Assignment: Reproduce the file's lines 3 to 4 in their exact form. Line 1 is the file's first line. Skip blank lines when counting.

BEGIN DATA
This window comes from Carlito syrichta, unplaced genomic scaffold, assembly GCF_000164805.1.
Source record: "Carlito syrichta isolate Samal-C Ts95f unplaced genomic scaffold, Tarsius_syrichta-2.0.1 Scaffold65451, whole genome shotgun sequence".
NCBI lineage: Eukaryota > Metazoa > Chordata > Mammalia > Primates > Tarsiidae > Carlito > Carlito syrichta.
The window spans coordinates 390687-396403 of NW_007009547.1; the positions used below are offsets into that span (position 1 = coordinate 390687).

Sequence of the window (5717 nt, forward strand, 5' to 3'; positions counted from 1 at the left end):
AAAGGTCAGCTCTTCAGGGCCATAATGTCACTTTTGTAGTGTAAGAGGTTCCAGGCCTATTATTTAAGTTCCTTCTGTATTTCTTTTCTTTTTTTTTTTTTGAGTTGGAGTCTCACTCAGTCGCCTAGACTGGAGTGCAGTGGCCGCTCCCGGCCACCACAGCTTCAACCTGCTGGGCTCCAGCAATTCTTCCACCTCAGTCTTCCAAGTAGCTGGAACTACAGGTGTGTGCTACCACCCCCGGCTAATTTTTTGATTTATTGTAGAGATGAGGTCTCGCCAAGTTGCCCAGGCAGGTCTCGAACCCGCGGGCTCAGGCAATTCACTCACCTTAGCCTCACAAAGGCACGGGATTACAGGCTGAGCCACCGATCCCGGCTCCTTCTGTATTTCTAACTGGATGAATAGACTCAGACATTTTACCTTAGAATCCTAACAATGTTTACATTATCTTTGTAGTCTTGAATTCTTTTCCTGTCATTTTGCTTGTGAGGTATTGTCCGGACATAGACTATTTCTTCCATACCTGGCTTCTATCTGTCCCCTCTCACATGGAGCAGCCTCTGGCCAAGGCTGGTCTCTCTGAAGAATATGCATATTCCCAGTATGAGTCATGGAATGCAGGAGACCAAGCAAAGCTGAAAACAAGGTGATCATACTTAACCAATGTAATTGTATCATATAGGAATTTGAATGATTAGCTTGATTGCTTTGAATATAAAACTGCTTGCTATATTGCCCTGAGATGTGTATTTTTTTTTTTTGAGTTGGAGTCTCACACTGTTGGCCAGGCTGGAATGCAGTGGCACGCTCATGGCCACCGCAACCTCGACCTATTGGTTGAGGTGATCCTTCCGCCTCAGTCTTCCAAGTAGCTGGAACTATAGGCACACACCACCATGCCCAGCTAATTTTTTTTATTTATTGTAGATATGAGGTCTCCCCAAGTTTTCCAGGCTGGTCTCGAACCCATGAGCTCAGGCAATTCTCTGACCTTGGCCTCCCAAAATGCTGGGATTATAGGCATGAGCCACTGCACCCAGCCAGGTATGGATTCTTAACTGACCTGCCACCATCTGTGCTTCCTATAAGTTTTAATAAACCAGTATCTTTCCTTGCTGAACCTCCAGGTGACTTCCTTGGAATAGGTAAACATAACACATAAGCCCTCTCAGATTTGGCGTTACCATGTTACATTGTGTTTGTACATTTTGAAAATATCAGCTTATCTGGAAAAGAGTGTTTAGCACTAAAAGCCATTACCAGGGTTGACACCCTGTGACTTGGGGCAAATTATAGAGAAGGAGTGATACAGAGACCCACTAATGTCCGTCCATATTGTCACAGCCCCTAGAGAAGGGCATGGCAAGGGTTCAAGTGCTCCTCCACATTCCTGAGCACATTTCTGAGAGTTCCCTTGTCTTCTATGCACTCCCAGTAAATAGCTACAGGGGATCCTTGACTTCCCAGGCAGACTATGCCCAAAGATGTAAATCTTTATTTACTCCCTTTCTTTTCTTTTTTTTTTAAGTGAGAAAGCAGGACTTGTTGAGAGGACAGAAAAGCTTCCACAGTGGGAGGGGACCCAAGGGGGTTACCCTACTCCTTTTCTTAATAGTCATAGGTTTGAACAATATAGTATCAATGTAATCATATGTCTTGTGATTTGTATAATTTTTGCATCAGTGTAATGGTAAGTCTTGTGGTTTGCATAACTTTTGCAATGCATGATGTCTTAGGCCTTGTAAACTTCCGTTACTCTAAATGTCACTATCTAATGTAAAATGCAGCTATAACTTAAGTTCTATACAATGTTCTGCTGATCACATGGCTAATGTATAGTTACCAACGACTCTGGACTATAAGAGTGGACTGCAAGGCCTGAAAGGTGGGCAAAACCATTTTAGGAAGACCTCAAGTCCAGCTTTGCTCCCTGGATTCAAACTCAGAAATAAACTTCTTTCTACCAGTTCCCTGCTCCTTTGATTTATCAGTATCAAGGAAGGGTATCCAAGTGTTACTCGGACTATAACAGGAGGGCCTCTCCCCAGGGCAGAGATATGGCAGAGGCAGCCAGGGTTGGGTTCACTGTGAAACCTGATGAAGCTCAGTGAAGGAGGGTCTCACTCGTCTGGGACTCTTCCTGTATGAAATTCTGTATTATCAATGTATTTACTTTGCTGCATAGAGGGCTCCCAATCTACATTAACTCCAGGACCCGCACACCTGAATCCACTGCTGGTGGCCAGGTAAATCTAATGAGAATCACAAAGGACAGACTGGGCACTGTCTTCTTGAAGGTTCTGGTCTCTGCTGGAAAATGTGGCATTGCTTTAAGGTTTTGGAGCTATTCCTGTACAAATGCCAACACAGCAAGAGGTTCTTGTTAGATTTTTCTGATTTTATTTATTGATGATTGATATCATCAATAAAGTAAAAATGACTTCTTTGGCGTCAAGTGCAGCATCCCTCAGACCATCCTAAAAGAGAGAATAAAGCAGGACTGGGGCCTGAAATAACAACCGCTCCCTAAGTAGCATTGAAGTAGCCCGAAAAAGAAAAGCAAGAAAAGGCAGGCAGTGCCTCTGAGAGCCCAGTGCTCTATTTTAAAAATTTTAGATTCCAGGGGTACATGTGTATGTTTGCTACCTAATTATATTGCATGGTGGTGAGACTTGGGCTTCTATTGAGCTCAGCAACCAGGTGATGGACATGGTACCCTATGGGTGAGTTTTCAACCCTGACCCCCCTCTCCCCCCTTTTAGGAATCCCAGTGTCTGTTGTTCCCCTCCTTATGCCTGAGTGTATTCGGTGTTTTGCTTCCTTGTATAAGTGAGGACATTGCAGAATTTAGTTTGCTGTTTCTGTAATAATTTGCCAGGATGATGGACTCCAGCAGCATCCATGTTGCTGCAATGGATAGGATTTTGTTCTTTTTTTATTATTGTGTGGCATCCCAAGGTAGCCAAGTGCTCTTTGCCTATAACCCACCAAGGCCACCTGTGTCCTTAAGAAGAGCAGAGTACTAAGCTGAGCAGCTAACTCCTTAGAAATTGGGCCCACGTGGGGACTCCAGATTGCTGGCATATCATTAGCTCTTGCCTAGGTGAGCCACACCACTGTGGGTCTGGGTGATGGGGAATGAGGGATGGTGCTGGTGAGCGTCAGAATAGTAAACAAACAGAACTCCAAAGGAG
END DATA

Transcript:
NCBI lineage: Eukaryota > Metazoa > Chordata > Mammalia > Primates > Tarsiidae > Carlito > Carlito syrichta.
The window spans coordinates 390687-396403 of NW_007009547.1; the positions used below are offsets into that span (position 1 = coordinate 390687).